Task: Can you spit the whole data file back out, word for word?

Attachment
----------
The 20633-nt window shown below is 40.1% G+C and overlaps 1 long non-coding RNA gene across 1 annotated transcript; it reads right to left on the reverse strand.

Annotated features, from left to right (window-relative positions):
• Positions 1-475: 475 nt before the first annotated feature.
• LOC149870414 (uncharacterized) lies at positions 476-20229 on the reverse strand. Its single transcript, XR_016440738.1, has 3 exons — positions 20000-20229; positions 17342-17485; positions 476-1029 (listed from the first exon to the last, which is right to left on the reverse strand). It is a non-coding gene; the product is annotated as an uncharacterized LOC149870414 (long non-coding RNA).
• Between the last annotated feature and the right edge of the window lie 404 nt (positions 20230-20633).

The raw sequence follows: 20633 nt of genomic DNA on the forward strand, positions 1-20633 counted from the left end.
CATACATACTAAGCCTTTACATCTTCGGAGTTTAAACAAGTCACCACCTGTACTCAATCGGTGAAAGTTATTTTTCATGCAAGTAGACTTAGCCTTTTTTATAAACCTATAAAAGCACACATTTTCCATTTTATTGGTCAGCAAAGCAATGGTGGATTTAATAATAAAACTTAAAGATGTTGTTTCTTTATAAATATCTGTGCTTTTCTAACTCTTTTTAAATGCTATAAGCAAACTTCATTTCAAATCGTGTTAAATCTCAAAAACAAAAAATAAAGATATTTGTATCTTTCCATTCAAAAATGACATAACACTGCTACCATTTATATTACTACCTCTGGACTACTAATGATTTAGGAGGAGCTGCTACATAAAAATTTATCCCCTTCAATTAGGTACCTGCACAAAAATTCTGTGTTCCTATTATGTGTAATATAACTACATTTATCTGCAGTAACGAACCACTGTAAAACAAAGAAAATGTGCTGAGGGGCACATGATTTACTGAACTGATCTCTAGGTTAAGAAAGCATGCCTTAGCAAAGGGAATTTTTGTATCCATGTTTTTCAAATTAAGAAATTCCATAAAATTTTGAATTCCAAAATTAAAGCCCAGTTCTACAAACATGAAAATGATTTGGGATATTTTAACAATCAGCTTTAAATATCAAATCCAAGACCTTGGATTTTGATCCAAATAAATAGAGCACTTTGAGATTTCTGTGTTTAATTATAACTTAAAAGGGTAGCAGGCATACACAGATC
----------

The 20633-nt window shown below is 40.1% G+C and overlaps 1 long non-coding RNA gene across 1 annotated transcript; it reads right to left on the reverse strand.

Annotated features, from left to right (window-relative positions):
• Positions 1-475: 475 nt before the first annotated feature.
• LOC149870414 (uncharacterized) lies at positions 476-20229 on the reverse strand. Its single transcript, XR_016440738.1, has 3 exons — positions 20000-20229; positions 17342-17485; positions 476-1029 (listed from the first exon to the last, which is right to left on the reverse strand). It is a non-coding gene; the product is annotated as an uncharacterized LOC149870414 (long non-coding RNA).
• Between the last annotated feature and the right edge of the window lie 404 nt (positions 20230-20633).

The raw sequence follows: 20633 nt of genomic DNA on the forward strand, positions 1-20633 counted from the left end.
CATACATACTAAGCCTTTACATCTTCGGAGTTTAAACAAGTCACCACCTGTACTCAATCGGTGAAAGTTATTTTTCATGCAAGTAGACTTAGCCTTTTTTATAAACCTATAAAAGCACACATTTTCCATTTTATTGGTCAGCAAAGCAATGGTGGATTTAATAATAAAACTTAAAGATGTTGTTTCTTTATAAATATCTGTGCTTTTCTAACTCTTTTTAAATGCTATAAGCAAACTTCATTTCAAATCGTGTTAAATCTCAAAAACAAAAAATAAAGATATTTGTATCTTTCCATTCAAAAATGACATAACACTGCTACCATTTATATTACTACCTCTGGACTACTAATGATTTAGGAGGAGCTGCTACATAAAAATTTATCCCCTTCAATTAGGTACCTGCACAAAAATTCTGTGTTCCTATTATGTGTAATATAACTACATTTATCTGCAGTAACGAACCACTGTAAAACAAAGAAAATGTGCTGAGGGGCACATGATTTACTGAACTGATCTCTAGGTTAAGAAAGCATGCCTTAGCAAAGGGAATTTTTGTATCCATGTTTTTCAAATTAAGAAATTCCATAAAATTTTGAATTCCAAAATTAAAGCCCAGTTCTACAAACATGAAAATGATTTGGGATATTTTAACAATCAGCTTTAAATATCAAATCCAAGACCTTGGATTTTGATCCAAATAAATAGAGCACTTTGAGATTTCTGTGTTTAATTATAACTTAAAAGGGTAGCAGGCATACACAGATC